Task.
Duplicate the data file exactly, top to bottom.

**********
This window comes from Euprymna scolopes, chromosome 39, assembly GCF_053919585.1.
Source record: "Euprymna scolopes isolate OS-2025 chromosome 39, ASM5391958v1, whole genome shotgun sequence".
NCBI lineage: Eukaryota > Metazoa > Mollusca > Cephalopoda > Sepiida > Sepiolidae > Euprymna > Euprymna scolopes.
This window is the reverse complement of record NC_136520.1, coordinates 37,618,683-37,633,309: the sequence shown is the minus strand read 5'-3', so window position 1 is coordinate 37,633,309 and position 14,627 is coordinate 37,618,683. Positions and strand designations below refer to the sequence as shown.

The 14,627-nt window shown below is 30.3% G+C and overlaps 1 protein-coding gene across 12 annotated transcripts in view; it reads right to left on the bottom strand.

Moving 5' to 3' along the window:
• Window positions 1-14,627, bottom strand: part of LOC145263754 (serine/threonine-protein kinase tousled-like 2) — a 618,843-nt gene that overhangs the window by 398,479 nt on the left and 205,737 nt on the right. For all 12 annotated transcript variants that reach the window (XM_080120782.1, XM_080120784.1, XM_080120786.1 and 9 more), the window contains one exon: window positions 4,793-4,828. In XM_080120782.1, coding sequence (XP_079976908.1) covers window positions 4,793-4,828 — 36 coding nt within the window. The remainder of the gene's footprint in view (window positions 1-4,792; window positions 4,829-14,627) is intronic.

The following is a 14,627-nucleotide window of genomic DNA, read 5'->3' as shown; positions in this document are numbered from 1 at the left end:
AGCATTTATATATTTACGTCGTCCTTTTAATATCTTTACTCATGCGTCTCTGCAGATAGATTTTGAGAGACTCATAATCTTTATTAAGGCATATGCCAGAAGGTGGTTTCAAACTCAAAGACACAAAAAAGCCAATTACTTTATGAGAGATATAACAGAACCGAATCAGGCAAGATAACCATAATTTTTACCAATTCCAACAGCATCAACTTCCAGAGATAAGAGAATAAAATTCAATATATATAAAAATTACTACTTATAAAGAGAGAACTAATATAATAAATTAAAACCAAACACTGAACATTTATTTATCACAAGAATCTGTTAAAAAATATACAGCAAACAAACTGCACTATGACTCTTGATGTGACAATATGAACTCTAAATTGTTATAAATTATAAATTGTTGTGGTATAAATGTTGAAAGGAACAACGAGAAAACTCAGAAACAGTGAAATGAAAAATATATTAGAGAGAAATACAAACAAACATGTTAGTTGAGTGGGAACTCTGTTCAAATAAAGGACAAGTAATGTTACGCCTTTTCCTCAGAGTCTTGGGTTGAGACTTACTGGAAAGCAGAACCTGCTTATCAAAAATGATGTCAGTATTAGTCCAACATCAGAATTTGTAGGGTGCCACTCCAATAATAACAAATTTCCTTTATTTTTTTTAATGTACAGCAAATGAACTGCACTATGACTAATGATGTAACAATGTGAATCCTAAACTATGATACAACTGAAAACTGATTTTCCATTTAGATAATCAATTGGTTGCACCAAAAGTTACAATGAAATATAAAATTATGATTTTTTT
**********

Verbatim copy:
This window comes from Euprymna scolopes, chromosome 39, assembly GCF_053919585.1.
Source record: "Euprymna scolopes isolate OS-2025 chromosome 39, ASM5391958v1, whole genome shotgun sequence".
NCBI lineage: Eukaryota > Metazoa > Mollusca > Cephalopoda > Sepiida > Sepiolidae > Euprymna > Euprymna scolopes.
This window is the reverse complement of record NC_136520.1, coordinates 37,618,683-37,633,309: the sequence shown is the minus strand read 5'-3', so window position 1 is coordinate 37,633,309 and position 14,627 is coordinate 37,618,683. Positions and strand designations below refer to the sequence as shown.

The 14,627-nt window shown below is 30.3% G+C and overlaps 1 protein-coding gene across 12 annotated transcripts in view; it reads right to left on the bottom strand.

Moving 5' to 3' along the window:
• Window positions 1-14,627, bottom strand: part of LOC145263754 (serine/threonine-protein kinase tousled-like 2) — a 618,843-nt gene that overhangs the window by 398,479 nt on the left and 205,737 nt on the right. For all 12 annotated transcript variants that reach the window (XM_080120782.1, XM_080120784.1, XM_080120786.1 and 9 more), the window contains one exon: window positions 4,793-4,828. In XM_080120782.1, coding sequence (XP_079976908.1) covers window positions 4,793-4,828 — 36 coding nt within the window. The remainder of the gene's footprint in view (window positions 1-4,792; window positions 4,829-14,627) is intronic.

The following is a 14,627-nucleotide window of genomic DNA, read 5'->3' as shown; positions in this document are numbered from 1 at the left end:
AGCATTTATATATTTACGTCGTCCTTTTAATATCTTTACTCATGCGTCTCTGCAGATAGATTTTGAGAGACTCATAATCTTTATTAAGGCATATGCCAGAAGGTGGTTTCAAACTCAAAGACACAAAAAAGCCAATTACTTTATGAGAGATATAACAGAACCGAATCAGGCAAGATAACCATAATTTTTACCAATTCCAACAGCATCAACTTCCAGAGATAAGAGAATAAAATTCAATATATATAAAAATTACTACTTATAAAGAGAGAACTAATATAATAAATTAAAACCAAACACTGAACATTTATTTATCACAAGAATCTGTTAAAAAATATACAGCAAACAAACTGCACTATGACTCTTGATGTGACAATATGAACTCTAAATTGTTATAAATTATAAATTGTTGTGGTATAAATGTTGAAAGGAACAACGAGAAAACTCAGAAACAGTGAAATGAAAAATATATTAGAGAGAAATACAAACAAACATGTTAGTTGAGTGGGAACTCTGTTCAAATAAAGGACAAGTAATGTTACGCCTTTTCCTCAGAGTCTTGGGTTGAGACTTACTGGAAAGCAGAACCTGCTTATCAAAAATGATGTCAGTATTAGTCCAACATCAGAATTTGTAGGGTGCCACTCCAATAATAACAAATTTCCTTTATTTTTTTTAATGTACAGCAAATGAACTGCACTATGACTAATGATGTAACAATGTGAATCCTAAACTATGATACAACTGAAAACTGATTTTCCATTTAGATAATCAATTGGTTGCACCAAAAGTTACAATGAAATATAAAATTATGATTTTTTT